Here I would find a gentle way of saying that I didn't enjoy myself. After all, if the point of the date is a potential romantic partner, honesty is paramount from the beginning.

Jordan, I'm not suggesting that one should be rude or mean or cruel. Anything but. I'm suggesting that when one frames one's responses to these questions in a kinder way than one thinks them, one is surely at least skirting the truth. For instance, when you say "I can't make the date you propose" to a man you don't care to see, now or ever, you are suggesting something that is not true -- that is, that if you could make the date, you would. And to the boring date who asks, "Did you enjoy the evening" -- a "gentle way" of saying you didn't enjoy it sounds to me like an impossibility. My point is that it often would be cruel to say what one thinks, and that when we shade our actual reasons, when do not tell the truth, the whole truth, and nothing but the truth in these sorts of instances, we are being quite properly kind.


Let's please keep in mind that noone has the right to the contents of our minds. I'm not under oath every time I encounter someone on the street or wherever. That sort of ideal shouldn't be presumed when we engage others. This is human custom. However, this doesn't allow us to be flippant with the truth or abuse people. To respond to your hypothetical example in regard to a date one doesn't find interesting when she says "I had a lovely evening, didn't you?" It is sufficient to say "It was ok."

Or when a woman dresses in front of you and asks, "does this dress make me look fat?" A skilled honest man will simply say, "I think the red dress makes you look thinner" or some such. This social skill is not difficult and is easy to practice. It is congruentt with truthfulness yet polite.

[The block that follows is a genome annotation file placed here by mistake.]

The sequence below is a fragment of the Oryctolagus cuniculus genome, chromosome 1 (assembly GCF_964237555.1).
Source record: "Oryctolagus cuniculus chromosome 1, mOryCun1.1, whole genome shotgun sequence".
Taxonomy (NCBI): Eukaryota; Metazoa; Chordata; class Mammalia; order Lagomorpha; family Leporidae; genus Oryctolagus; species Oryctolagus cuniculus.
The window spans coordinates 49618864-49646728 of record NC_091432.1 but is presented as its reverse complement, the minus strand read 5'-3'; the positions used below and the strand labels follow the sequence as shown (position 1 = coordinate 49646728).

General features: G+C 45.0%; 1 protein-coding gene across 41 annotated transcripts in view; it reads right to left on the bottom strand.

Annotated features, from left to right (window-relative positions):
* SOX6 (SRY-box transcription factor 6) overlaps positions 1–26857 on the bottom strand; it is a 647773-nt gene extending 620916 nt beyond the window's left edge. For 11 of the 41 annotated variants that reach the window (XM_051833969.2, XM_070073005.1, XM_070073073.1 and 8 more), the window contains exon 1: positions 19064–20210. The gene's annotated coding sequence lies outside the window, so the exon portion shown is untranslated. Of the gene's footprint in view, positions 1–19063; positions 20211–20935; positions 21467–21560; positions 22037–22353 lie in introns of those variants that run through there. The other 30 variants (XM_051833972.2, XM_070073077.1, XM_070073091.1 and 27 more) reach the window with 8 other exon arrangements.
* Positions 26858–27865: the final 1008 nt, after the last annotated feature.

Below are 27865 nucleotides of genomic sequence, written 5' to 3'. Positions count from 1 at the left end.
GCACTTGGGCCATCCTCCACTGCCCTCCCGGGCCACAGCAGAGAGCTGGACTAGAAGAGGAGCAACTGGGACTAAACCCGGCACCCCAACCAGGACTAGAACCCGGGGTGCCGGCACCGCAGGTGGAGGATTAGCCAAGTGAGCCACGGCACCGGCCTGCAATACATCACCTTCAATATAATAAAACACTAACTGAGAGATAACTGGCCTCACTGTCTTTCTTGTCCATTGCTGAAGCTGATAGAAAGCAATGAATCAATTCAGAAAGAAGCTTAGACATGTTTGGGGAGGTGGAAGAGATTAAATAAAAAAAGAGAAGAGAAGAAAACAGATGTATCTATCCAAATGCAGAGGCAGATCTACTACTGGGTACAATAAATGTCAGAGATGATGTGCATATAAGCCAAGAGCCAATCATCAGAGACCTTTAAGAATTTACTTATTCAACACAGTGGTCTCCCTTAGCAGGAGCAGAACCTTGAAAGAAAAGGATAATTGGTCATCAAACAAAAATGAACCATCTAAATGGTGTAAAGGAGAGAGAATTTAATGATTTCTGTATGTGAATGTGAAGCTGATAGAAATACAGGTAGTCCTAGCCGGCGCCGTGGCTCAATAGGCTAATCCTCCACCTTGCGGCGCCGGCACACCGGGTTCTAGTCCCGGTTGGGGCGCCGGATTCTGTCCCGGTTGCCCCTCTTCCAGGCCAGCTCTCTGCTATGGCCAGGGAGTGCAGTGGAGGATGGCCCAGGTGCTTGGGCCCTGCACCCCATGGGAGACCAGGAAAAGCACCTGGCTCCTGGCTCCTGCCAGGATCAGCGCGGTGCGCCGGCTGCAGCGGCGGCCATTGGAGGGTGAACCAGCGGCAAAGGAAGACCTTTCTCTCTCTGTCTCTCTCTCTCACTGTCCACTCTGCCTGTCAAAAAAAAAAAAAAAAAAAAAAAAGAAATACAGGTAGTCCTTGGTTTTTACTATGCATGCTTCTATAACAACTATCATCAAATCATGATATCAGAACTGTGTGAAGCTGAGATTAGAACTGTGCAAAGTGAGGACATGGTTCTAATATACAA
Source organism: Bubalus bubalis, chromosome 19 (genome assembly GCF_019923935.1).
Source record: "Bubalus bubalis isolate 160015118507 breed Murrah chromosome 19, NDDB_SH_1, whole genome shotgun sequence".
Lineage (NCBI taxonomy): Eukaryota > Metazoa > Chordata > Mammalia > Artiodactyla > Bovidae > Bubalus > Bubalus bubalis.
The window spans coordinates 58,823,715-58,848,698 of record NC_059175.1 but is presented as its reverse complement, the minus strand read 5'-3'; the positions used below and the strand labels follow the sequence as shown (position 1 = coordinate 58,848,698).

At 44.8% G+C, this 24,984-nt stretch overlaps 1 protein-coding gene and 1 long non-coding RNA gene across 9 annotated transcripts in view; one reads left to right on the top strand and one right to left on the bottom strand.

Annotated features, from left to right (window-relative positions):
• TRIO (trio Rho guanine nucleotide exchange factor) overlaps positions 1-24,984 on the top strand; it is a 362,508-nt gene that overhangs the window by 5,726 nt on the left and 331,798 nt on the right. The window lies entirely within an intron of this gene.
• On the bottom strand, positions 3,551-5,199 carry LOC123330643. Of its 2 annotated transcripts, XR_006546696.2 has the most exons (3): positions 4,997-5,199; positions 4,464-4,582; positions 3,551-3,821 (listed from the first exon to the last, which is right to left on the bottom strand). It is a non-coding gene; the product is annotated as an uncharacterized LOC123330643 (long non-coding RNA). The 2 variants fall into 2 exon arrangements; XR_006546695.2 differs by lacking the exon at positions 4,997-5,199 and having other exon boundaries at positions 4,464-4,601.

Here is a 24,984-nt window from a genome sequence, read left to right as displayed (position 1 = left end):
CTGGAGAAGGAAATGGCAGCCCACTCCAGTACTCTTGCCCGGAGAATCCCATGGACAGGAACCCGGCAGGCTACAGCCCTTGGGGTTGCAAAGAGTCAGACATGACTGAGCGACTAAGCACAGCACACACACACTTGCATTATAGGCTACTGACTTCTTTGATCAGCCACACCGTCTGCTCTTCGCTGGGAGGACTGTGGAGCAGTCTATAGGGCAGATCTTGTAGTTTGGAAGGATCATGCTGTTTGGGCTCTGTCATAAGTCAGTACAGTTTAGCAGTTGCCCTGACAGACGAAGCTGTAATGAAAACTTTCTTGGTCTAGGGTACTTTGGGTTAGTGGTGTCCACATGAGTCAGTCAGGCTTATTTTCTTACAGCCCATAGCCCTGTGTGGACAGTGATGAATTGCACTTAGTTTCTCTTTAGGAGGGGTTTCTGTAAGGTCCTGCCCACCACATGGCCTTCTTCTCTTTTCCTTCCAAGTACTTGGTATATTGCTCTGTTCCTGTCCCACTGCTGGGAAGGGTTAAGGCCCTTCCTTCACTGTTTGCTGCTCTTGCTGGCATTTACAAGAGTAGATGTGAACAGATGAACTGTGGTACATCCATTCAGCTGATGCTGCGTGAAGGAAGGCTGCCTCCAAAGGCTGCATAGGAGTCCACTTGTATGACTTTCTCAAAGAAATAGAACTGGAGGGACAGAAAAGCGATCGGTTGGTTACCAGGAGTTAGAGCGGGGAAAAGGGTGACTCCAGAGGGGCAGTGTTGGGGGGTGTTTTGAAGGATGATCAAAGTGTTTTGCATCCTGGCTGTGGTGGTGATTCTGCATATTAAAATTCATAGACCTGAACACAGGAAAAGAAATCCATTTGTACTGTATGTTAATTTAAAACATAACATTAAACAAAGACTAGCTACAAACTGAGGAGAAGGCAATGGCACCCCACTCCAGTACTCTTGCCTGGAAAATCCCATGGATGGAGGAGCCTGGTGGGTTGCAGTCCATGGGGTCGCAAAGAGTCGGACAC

This isn't a lie and it's not cruel. Presumably if the man was such a directly sincere or honest person and the date was TRULY horrible (for objective reasons such as her spending the evening berating him or men in general out of some crazed misanthropic state) (Thankfully, I've never been on a date like this but bear with me in the thought experiment) He would have excused himself well prior to the "I had a lovely evening" comment.

Lying is the communication to others with the intent to deceive. This assumes that what you are communicating is something that you believe to be false at the time you make the statement or communication.

I've never encountered an example of 'lying' that does not fit into that definition.

Edited by RTB
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  • 3 weeks later...

When someone asks "am I fat" and another says "no" is the other lying? What's the standard? It's impossible for "no" to be considered a true statement for the person asking the question, if that person is anorexic (for example).

In my view to lie means to purposefully describe a fact which is not sensually observable as if it actually is.

Asking "am I fat?" or "did you have a good time?" are emotion based questions and as such are asking for an opinion.

Edited by UncleJim